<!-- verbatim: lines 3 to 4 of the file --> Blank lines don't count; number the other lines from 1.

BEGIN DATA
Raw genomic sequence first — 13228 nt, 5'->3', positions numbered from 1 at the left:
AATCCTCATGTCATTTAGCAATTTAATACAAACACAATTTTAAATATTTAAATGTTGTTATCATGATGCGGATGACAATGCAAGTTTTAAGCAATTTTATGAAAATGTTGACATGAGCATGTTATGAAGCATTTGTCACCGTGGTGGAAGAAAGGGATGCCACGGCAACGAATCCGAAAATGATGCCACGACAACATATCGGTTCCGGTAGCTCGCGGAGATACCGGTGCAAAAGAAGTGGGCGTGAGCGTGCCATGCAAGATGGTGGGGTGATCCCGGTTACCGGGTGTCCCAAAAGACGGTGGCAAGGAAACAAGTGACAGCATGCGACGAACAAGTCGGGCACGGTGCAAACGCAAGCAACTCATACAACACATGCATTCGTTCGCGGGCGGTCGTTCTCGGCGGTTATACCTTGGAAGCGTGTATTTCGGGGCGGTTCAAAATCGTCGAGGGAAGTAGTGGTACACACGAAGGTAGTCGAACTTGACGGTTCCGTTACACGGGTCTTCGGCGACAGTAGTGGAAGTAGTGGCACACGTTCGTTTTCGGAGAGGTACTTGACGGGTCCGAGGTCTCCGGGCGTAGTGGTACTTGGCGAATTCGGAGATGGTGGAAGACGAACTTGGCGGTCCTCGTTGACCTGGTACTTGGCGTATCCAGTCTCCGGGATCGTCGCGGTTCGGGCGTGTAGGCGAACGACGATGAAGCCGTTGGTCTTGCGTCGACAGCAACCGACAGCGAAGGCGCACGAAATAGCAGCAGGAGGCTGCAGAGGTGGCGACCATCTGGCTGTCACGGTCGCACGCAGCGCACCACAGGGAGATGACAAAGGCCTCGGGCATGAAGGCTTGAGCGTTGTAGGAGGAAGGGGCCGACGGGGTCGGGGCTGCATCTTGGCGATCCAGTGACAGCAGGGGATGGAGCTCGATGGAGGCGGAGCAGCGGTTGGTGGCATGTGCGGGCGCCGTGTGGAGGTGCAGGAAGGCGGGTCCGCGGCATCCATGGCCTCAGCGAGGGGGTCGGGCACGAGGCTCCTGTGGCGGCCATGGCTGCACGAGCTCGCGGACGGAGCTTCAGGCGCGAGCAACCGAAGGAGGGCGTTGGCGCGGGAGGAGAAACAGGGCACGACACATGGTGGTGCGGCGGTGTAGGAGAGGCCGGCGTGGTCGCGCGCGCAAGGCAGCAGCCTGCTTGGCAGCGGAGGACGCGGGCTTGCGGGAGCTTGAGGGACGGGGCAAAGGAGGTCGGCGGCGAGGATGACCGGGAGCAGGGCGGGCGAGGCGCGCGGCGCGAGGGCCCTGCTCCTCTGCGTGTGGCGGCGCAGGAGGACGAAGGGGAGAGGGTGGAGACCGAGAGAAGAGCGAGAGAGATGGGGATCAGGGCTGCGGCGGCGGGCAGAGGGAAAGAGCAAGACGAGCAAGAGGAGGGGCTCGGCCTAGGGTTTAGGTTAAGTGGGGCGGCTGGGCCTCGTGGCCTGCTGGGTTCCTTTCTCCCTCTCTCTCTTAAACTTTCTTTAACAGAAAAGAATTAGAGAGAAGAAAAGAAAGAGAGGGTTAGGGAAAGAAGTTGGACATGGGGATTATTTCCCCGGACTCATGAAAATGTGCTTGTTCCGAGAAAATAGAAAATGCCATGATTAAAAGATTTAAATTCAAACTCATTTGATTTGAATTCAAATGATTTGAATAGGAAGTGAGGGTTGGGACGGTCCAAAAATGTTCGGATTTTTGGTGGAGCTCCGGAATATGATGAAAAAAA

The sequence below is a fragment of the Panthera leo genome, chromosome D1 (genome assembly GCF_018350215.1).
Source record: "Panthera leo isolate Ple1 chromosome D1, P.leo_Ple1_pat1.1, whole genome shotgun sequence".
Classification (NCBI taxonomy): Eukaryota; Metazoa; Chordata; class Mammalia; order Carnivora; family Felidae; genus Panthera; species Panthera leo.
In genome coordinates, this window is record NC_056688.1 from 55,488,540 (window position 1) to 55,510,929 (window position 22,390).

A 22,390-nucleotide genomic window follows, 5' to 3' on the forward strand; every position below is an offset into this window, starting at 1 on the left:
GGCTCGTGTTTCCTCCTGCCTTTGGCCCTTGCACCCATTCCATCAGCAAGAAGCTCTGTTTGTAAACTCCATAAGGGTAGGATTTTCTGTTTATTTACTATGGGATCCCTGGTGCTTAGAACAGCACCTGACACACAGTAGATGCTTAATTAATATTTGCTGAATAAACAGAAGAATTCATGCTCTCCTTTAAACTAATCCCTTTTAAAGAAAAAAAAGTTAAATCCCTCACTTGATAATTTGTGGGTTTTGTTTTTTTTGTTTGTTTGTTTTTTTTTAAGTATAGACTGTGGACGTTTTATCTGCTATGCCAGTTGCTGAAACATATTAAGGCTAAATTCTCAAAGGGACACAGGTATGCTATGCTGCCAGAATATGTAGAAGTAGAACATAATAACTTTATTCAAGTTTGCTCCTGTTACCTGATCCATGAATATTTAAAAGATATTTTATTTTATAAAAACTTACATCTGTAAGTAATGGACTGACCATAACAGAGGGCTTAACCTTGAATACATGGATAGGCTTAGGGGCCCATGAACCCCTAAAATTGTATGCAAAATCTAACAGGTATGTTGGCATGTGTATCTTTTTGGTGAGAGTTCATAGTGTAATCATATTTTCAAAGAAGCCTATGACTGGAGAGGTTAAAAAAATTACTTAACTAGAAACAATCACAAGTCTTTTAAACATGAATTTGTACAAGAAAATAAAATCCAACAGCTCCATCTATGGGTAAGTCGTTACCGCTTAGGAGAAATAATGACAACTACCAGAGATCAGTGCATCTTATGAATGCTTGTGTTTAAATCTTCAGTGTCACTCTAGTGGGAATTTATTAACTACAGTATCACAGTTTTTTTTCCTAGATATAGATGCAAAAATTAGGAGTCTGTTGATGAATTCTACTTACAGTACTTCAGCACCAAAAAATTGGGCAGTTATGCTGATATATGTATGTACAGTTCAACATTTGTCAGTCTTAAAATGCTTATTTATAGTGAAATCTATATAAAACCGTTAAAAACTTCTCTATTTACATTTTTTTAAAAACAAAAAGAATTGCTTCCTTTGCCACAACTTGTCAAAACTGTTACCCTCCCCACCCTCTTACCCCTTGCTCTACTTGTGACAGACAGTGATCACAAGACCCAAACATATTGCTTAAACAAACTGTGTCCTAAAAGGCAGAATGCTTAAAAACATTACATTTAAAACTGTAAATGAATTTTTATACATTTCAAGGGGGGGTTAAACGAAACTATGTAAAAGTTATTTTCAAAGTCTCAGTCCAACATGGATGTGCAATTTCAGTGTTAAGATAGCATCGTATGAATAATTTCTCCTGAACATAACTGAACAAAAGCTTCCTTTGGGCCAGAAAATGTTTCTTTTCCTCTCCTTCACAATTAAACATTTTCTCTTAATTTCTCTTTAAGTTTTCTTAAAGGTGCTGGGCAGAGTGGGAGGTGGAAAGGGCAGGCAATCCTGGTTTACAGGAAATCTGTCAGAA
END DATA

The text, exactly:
The sequence below is a fragment of the Panthera leo genome, chromosome D1 (genome assembly GCF_018350215.1).
Source record: "Panthera leo isolate Ple1 chromosome D1, P.leo_Ple1_pat1.1, whole genome shotgun sequence".